Chamarajanagar: Chief Minister H.D. Kumaraswamy yesterday conducted an aerial survey of the damages to the Bandipur National Park and Tiger Reserve and surrounding forests and said the forest fire was brought under control. “The damage has been contained and major destruction has not happened, he said.
The CM, who inspected the burnt forests, said the fire was contained with the help of Indian Air Force Helicopters and large number of forest staff and volunteers to bring down the fire. “Forest fires are common in summer and only dry grass and thick shrubs have been gutted without damaging big trees,” he said.
Two IAF helicopters had worked for three days to douse the wild fire in the forest range and one of the choppers was kept as standby.
Though the forest fire is brought under control, smoke and ash is seen all over the Bandipur forest range including Gopalaswamy Hill today, which is the worst affected during the forest fire since last six days. Forest officials with their staff began patrolling all the ranges along with volunteers to extinguishing live embers and arresting any fresh fire in the forest, again.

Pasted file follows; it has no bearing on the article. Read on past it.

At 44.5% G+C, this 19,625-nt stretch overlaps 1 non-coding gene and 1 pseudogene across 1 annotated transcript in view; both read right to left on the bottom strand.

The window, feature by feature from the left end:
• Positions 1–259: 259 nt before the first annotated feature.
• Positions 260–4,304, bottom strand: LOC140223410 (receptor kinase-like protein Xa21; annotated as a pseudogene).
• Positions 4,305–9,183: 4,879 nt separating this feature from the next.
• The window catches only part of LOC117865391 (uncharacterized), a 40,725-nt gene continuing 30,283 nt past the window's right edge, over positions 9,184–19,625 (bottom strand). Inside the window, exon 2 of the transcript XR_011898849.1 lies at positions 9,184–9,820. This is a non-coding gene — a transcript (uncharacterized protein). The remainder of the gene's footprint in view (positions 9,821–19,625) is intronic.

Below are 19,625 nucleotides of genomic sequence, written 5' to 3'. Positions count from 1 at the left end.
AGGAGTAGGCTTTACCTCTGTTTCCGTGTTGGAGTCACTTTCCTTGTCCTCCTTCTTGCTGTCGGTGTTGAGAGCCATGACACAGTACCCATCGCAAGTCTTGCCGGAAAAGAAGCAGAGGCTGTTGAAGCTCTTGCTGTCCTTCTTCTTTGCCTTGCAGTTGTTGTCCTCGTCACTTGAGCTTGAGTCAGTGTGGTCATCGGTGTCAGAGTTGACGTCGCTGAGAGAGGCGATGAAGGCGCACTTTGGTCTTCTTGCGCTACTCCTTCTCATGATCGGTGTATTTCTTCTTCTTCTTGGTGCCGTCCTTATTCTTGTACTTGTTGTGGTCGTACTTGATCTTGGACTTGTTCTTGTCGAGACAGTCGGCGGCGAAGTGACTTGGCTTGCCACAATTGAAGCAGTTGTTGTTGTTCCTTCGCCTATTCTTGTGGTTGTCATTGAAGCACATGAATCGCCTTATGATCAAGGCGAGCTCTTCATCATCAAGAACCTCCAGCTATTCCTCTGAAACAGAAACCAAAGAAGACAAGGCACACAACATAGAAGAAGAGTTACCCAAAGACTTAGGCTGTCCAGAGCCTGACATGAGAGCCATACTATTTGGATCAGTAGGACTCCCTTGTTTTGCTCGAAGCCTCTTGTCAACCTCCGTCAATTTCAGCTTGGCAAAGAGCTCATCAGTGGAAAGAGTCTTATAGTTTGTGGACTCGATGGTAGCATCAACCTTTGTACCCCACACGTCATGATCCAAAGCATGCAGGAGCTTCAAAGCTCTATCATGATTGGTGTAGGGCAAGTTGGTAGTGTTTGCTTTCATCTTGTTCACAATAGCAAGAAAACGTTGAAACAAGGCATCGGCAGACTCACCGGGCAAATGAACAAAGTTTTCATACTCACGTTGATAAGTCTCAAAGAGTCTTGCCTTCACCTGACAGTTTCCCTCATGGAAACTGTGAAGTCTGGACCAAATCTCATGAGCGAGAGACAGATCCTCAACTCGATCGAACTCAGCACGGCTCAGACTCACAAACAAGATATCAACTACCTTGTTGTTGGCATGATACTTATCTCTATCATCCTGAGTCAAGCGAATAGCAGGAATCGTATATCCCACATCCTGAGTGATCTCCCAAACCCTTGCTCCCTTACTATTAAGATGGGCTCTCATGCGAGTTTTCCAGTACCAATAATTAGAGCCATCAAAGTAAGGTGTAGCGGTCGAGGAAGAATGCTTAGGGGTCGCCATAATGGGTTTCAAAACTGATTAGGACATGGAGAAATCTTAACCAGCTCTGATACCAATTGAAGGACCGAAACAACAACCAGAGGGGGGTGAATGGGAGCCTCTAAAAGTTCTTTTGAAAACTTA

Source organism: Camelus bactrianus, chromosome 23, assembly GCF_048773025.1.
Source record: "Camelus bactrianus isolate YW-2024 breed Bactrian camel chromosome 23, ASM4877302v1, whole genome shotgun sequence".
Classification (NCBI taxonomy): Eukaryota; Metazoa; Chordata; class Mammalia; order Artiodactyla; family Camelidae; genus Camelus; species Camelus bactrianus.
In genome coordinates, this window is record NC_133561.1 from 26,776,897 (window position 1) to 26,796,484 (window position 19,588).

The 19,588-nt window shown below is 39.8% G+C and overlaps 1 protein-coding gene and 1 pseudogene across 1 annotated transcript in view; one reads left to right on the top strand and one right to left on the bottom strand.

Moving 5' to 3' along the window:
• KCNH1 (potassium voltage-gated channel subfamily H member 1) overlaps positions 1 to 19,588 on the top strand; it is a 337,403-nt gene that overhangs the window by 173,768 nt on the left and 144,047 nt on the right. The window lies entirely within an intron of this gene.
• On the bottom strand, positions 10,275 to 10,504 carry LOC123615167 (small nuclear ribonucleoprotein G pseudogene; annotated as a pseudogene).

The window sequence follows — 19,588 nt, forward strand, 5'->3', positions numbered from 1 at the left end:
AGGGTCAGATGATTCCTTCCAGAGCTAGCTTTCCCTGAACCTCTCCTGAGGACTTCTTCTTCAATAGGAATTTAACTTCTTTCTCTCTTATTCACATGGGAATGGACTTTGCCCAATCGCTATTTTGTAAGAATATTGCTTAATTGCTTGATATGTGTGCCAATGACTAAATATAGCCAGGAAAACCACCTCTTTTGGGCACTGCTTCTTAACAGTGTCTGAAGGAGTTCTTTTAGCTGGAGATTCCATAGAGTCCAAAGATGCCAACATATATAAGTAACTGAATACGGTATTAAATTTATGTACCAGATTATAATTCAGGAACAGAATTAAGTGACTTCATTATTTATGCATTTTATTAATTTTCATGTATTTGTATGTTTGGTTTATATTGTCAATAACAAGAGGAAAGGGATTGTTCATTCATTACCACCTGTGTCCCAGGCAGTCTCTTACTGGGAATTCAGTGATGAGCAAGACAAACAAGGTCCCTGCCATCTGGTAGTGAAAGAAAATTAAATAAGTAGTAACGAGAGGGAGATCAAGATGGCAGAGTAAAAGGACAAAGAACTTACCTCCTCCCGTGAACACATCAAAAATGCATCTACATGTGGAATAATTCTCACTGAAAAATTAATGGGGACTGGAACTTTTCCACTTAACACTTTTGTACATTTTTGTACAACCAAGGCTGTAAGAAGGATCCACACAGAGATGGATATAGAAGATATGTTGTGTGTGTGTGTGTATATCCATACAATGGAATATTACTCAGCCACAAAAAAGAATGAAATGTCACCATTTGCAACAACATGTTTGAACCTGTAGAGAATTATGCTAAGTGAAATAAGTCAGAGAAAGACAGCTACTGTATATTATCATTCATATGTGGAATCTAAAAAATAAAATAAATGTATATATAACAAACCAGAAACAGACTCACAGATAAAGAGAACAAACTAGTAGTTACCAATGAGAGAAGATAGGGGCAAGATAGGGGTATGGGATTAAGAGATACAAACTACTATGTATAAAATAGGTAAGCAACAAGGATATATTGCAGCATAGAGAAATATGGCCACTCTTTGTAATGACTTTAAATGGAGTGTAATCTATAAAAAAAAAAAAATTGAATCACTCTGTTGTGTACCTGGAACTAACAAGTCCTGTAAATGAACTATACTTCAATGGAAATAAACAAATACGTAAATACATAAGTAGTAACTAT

With the entire department working 24X7 to contain the fire in Bandipur C. Jayaram, Chief Wildlife Warden said the fire incident spanning five days was the worst in the history of the department. While many blamed it on officials, Jayaram claimed that officials handled the situation efficiently.
The focus of the authorities yesterday was to ensure that the fire did not spread towards Maddur and Moolehole from the Gopalaswamy Hill ranges. Scores of forest guards hired for the fire season were deployed along the forest boundary separating Gopalaswamy Hills with Maddur range with volunteers supporting their effort.
Drones were used and monitored from the ground to ascertain if there was any fire spots. T. Balachandra, who took charge as the new Director of Bandipur Tiger Reserve late on Tuesday, visited the Gopalaswamy Hill range and Moolehole to apprise himself of the damage caused by fire.